I'd avoid wood burners with back boilers from what I've seen. My mate next door has that system, it provides hot water and feeds the rads....trouble is, as the rads are hot, with a good fire going it's too hot....but just ticking over by the time the boiler has had its share of the heat the flue is too cool, so he struggles with the chimney getting badly tarred up. We've identical lined burner chimneys, mine takes about half an hour and yields a bucket load of fine soot, his takes two hours, lots of chemicals and a power whip and needs doing twice as often, with big lumps of shit coming out of it. It's a nightmare, and a chimney fire waiting to happen. (Again.) The Rayburn has an unlined chimney and doesn't seem to have the same issue.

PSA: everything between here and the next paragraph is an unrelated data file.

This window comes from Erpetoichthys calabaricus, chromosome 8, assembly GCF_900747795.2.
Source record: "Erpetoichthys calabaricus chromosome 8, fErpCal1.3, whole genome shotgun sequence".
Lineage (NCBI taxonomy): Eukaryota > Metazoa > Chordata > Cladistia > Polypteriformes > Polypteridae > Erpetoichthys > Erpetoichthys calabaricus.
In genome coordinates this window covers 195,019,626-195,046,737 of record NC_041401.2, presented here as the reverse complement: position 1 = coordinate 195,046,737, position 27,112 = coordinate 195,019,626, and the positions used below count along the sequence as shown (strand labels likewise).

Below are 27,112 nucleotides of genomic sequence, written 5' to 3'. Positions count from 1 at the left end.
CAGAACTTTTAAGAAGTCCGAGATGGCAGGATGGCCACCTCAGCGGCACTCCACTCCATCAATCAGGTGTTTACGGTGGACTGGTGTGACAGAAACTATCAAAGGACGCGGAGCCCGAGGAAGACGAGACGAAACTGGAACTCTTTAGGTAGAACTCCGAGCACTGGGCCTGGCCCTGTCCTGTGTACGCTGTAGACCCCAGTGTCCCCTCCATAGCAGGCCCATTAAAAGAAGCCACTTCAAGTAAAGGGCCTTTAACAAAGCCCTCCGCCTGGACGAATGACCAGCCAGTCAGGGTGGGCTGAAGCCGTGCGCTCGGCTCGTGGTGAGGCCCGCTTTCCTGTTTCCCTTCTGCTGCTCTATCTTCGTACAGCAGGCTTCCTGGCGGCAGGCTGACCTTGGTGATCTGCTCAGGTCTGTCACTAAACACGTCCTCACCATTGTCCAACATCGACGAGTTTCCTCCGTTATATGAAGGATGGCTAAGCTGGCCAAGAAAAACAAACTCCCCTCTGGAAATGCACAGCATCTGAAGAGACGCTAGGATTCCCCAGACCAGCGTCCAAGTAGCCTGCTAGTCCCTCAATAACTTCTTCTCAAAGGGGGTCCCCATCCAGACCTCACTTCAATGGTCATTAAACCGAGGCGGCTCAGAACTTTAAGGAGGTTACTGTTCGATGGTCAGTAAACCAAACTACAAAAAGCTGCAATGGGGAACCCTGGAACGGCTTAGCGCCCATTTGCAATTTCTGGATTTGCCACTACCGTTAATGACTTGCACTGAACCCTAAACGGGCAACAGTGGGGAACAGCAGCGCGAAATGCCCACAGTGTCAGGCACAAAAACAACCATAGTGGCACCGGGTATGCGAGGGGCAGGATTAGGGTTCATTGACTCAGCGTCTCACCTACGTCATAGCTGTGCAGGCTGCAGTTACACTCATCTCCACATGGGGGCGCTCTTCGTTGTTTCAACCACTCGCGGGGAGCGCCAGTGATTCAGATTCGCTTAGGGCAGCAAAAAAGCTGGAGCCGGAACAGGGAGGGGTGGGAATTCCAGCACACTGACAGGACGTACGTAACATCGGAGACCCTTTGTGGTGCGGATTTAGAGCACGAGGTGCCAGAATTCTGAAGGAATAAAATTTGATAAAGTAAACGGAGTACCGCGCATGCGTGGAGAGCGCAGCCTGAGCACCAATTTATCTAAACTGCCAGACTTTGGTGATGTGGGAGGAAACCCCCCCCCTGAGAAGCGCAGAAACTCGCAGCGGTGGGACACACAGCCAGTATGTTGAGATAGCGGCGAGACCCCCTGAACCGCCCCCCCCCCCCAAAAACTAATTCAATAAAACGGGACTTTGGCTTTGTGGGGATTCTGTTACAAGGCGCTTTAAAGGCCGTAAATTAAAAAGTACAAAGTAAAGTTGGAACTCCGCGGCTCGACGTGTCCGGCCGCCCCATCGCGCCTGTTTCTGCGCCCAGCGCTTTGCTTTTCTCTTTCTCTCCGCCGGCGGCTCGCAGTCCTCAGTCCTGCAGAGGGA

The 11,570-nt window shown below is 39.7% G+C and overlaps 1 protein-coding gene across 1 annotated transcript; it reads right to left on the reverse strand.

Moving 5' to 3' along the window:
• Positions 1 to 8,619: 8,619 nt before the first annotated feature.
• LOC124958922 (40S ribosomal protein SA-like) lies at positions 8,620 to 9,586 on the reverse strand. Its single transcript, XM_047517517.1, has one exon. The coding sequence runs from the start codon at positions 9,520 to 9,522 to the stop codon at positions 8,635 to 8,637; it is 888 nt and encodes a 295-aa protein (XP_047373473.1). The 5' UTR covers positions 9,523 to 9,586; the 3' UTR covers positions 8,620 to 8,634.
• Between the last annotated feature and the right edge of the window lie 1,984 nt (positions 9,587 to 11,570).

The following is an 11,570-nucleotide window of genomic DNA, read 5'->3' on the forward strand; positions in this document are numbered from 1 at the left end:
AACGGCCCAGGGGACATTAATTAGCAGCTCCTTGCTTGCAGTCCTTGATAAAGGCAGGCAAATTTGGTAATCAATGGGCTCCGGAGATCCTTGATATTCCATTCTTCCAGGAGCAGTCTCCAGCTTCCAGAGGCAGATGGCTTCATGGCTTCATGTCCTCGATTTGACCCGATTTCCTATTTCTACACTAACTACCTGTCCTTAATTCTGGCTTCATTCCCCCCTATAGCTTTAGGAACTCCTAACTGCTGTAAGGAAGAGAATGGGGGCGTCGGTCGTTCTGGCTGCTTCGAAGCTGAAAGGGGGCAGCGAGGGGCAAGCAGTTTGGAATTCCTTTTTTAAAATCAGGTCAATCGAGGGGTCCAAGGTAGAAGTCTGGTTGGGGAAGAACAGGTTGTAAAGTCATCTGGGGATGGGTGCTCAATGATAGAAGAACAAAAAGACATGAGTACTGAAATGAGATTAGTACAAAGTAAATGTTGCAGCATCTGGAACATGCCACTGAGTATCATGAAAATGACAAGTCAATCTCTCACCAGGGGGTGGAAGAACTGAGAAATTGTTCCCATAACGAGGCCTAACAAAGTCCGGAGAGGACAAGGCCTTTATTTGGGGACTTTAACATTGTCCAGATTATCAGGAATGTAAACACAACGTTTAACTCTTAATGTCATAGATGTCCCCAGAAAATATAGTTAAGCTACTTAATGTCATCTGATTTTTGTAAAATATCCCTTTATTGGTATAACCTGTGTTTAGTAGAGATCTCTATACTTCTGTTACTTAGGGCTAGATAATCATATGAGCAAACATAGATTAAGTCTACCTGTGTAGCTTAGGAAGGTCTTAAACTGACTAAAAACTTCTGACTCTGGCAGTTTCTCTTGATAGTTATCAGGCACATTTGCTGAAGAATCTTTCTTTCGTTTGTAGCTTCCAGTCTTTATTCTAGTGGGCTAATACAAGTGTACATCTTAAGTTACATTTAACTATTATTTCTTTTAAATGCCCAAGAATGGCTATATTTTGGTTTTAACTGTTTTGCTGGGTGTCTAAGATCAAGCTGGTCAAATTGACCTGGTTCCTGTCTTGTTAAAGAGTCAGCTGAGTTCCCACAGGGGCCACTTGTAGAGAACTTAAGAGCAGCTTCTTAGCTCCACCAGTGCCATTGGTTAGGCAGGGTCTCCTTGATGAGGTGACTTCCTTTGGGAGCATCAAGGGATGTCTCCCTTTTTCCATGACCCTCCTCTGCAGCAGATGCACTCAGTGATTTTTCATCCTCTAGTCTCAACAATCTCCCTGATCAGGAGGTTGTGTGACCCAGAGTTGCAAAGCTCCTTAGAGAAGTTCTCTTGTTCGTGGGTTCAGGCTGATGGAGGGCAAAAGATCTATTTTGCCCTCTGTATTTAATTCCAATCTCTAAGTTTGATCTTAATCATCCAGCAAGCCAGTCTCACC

It's a fantastic system if you can get it to work. :yep:

One of the reasons I buy/barter some wood in is so I've lots of straight stuff to make my splitting life easy.....I can do a pickup load in an hour or so after work, so it doesn't use up too much of my spare time.

I'm terrible for chucking the ugly bits to one side, I've got a big "too hard pile" at the moment that I simply can't be arsed to process. lol

3 people like this

Share this post


Link to post

Thanks, @Captain Bonglington. All useful info to me, and have been mulling over the thought of preparing the amounts of wood you indicate. I think I could do that, if I spread the work out properly; approach it more as an aspect of lifestyle - do a bit a day - rather than as a body of physical work to complete, as I approach it now.